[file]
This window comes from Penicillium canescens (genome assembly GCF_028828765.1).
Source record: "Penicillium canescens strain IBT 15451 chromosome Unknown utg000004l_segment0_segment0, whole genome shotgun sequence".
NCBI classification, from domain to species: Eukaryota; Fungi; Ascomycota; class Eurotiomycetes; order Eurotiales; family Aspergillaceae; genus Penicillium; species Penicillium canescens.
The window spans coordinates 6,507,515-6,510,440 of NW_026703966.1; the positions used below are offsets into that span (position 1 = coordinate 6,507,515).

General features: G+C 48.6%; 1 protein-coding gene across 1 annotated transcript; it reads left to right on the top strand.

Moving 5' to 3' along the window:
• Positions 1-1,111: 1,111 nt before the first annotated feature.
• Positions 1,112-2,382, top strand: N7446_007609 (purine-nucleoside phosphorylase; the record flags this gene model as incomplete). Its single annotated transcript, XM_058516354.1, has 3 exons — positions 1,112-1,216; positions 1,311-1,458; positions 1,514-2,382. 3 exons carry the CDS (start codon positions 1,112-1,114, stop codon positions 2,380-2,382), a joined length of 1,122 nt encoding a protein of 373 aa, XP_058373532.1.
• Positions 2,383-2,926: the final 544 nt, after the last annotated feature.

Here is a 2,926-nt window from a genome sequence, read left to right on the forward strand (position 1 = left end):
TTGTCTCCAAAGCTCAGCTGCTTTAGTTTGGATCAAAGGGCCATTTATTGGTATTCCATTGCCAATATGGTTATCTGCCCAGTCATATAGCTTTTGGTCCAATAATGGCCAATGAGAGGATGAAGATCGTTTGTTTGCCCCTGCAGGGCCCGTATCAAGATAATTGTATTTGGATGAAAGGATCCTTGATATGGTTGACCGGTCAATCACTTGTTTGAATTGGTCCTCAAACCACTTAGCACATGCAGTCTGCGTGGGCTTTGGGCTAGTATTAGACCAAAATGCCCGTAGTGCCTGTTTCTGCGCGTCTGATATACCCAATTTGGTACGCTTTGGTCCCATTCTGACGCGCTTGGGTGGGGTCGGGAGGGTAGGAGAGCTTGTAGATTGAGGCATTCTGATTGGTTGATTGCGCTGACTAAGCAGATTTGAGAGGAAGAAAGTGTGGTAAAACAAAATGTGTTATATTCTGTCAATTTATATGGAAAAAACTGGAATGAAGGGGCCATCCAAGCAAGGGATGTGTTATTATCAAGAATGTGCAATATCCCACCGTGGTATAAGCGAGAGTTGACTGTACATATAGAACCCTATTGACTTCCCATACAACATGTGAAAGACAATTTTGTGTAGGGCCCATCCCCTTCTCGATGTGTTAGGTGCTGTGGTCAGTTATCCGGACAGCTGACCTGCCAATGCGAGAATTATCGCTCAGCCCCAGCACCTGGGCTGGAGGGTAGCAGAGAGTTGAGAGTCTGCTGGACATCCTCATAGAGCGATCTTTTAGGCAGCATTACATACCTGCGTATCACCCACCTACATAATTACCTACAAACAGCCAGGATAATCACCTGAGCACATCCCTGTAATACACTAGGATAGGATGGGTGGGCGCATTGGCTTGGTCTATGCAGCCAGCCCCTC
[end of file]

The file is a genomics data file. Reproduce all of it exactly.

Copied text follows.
This window comes from Penicillium canescens (genome assembly GCF_028828765.1).
Source record: "Penicillium canescens strain IBT 15451 chromosome Unknown utg000004l_segment0_segment0, whole genome shotgun sequence".
NCBI classification, from domain to species: Eukaryota; Fungi; Ascomycota; class Eurotiomycetes; order Eurotiales; family Aspergillaceae; genus Penicillium; species Penicillium canescens.
The window spans coordinates 6,507,515-6,510,440 of NW_026703966.1; the positions used below are offsets into that span (position 1 = coordinate 6,507,515).

General features: G+C 48.6%; 1 protein-coding gene across 1 annotated transcript; it reads left to right on the top strand.

Moving 5' to 3' along the window:
• Positions 1-1,111: 1,111 nt before the first annotated feature.
• Positions 1,112-2,382, top strand: N7446_007609 (purine-nucleoside phosphorylase; the record flags this gene model as incomplete). Its single annotated transcript, XM_058516354.1, has 3 exons — positions 1,112-1,216; positions 1,311-1,458; positions 1,514-2,382. 3 exons carry the CDS (start codon positions 1,112-1,114, stop codon positions 2,380-2,382), a joined length of 1,122 nt encoding a protein of 373 aa, XP_058373532.1.
• Positions 2,383-2,926: the final 544 nt, after the last annotated feature.

Here is a 2,926-nt window from a genome sequence, read left to right on the forward strand (position 1 = left end):
TTGTCTCCAAAGCTCAGCTGCTTTAGTTTGGATCAAAGGGCCATTTATTGGTATTCCATTGCCAATATGGTTATCTGCCCAGTCATATAGCTTTTGGTCCAATAATGGCCAATGAGAGGATGAAGATCGTTTGTTTGCCCCTGCAGGGCCCGTATCAAGATAATTGTATTTGGATGAAAGGATCCTTGATATGGTTGACCGGTCAATCACTTGTTTGAATTGGTCCTCAAACCACTTAGCACATGCAGTCTGCGTGGGCTTTGGGCTAGTATTAGACCAAAATGCCCGTAGTGCCTGTTTCTGCGCGTCTGATATACCCAATTTGGTACGCTTTGGTCCCATTCTGACGCGCTTGGGTGGGGTCGGGAGGGTAGGAGAGCTTGTAGATTGAGGCATTCTGATTGGTTGATTGCGCTGACTAAGCAGATTTGAGAGGAAGAAAGTGTGGTAAAACAAAATGTGTTATATTCTGTCAATTTATATGGAAAAAACTGGAATGAAGGGGCCATCCAAGCAAGGGATGTGTTATTATCAAGAATGTGCAATATCCCACCGTGGTATAAGCGAGAGTTGACTGTACATATAGAACCCTATTGACTTCCCATACAACATGTGAAAGACAATTTTGTGTAGGGCCCATCCCCTTCTCGATGTGTTAGGTGCTGTGGTCAGTTATCCGGACAGCTGACCTGCCAATGCGAGAATTATCGCTCAGCCCCAGCACCTGGGCTGGAGGGTAGCAGAGAGTTGAGAGTCTGCTGGACATCCTCATAGAGCGATCTTTTAGGCAGCATTACATACCTGCGTATCACCCACCTACATAATTACCTACAAACAGCCAGGATAATCACCTGAGCACATCCCTGTAATACACTAGGATAGGATGGGTGGGCGCATTGGCTTGGTCTATGCAGCCAGCCCCTC